Why Are We All So Different? Answer Key

The red chromosomes are from the paternal grandmother. The brown chromosomes are from the paternal grandfather. These are the possible gametes the father can make from his mother's and father's chromosomes.
The red chromosomes are from the paternal grandmother. The brown chromosomes are from the paternal grandfather. These are the possible gametes the father can make from his mother’s and father’s chromosomes.
The blue chromosomes are from the maternal grandmother. The orange chromosomes are from the maternal grandfather. These are the possible gametes the mother can make from her mother's and father's chromosomes.
The blue chromosomes are from the maternal grandmother. The orange chromosomes are from the maternal grandfather. These are the possible gametes the mother can make from her mother’s and father’s chromosomes.
This series shows the possible combinations of gametes using one gamete from the father and all eight gametes of the mother. To show all possible combinations I would need to do this for seven more times using the other seven gametes from the father.
This series shows the possible combinations of gametes using one gamete from the father and all eight gametes of the mother. To show all possible combinations I would need to do this for seven more times using the other seven gametes from the father.

gametes 1

gametes 5gametes 4gametes 8gametes 3gametes 7gametes 2

Why Are We All so Different? Lab Sheet Answer key

  1. Assuming no mutations, how many genetically different offspring can two parents with 2n = 6, 3 pairs, of chromosomes have? 8+8+8+8+8+8+8+8 = 8×8 = 64
  1. Humans have 23 pairs of chromosomes. Do you think two human parents can have more, less, or the same number of genetically different offspring as an organism with 3 pairs of chromosomes? Defend your answer. Humans have more pairs of chromosomes, so there is the possibility of more genetically different offspring than in an organism with three pairs of chromosomes.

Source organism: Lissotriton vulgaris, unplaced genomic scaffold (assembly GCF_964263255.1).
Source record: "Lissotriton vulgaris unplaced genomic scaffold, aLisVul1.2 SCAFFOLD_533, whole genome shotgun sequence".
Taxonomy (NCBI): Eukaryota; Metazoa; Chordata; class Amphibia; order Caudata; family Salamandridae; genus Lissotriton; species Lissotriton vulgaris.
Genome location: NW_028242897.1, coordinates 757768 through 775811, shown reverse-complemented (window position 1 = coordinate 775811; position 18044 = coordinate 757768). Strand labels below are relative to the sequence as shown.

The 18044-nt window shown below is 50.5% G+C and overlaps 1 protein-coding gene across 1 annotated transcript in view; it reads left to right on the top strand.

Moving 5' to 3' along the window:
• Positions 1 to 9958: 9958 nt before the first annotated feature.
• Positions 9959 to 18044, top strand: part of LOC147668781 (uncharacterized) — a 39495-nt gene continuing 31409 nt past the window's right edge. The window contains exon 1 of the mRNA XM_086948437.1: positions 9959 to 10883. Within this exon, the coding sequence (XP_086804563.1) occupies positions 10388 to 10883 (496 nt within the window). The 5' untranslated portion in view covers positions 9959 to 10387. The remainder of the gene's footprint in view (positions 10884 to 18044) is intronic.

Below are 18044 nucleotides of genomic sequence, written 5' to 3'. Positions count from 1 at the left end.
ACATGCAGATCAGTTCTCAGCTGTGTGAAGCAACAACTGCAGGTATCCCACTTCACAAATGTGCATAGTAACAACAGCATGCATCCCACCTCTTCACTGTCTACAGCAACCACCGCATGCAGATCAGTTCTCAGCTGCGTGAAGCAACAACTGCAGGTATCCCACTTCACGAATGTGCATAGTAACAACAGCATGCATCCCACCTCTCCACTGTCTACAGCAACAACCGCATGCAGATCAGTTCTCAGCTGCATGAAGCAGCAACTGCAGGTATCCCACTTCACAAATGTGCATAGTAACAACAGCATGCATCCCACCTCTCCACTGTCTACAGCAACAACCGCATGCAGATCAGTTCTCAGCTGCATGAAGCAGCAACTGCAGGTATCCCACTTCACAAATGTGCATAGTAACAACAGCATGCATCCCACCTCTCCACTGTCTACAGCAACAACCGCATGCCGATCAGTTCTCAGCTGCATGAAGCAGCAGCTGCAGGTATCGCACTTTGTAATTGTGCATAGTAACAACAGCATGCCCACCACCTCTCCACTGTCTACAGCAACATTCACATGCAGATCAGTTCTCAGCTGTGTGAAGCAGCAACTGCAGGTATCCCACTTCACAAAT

1. There is a process called crossing over. During meiosis, parts of homologous chromosomes can cross over each other, break off, and each reattach to the other chromosome. How do you think this affects variability in an organism’s gametes? Crossing over greatly increases the potential variability in an organism’s gametes. With crossing over, part of your grandmother’s chromosome can be incorporated into your grandfather’s chromosome. Creating a unique chromosome that has parts from two different individuals who are only related by marriage.

Bonus: There is a mathematical rule for how many different types of gametes an organism can produce. Think about this lab and how many different gametes were formed. Can you figure out what the rule is? Hint: The rule involves an exponent. 8 = 23 n = 3, from this you can determine that the answer is 2n; You can also tell that the number of possible genetically different offspring, assuming no mutation and no crossing over, will be 22n

Using the rule, you can peek at the answer if you need to, how many different types of gametes can one human make. Aren’t you glad we didn’t use two humans for this lab? For humans n = 23, therefore the number of different types of gametes one human can make is to 223 = 8,388,608; the possible combinations of genetically different offspring assuming no mutations and no crossing over would be 70,368,744,177,664.

Fraternal twins often look very different. Explain why based on the results of this lab.

There is a 1 in 70,368,744,177,664 chance that two siblings who are not identical twins will have the exact same genes.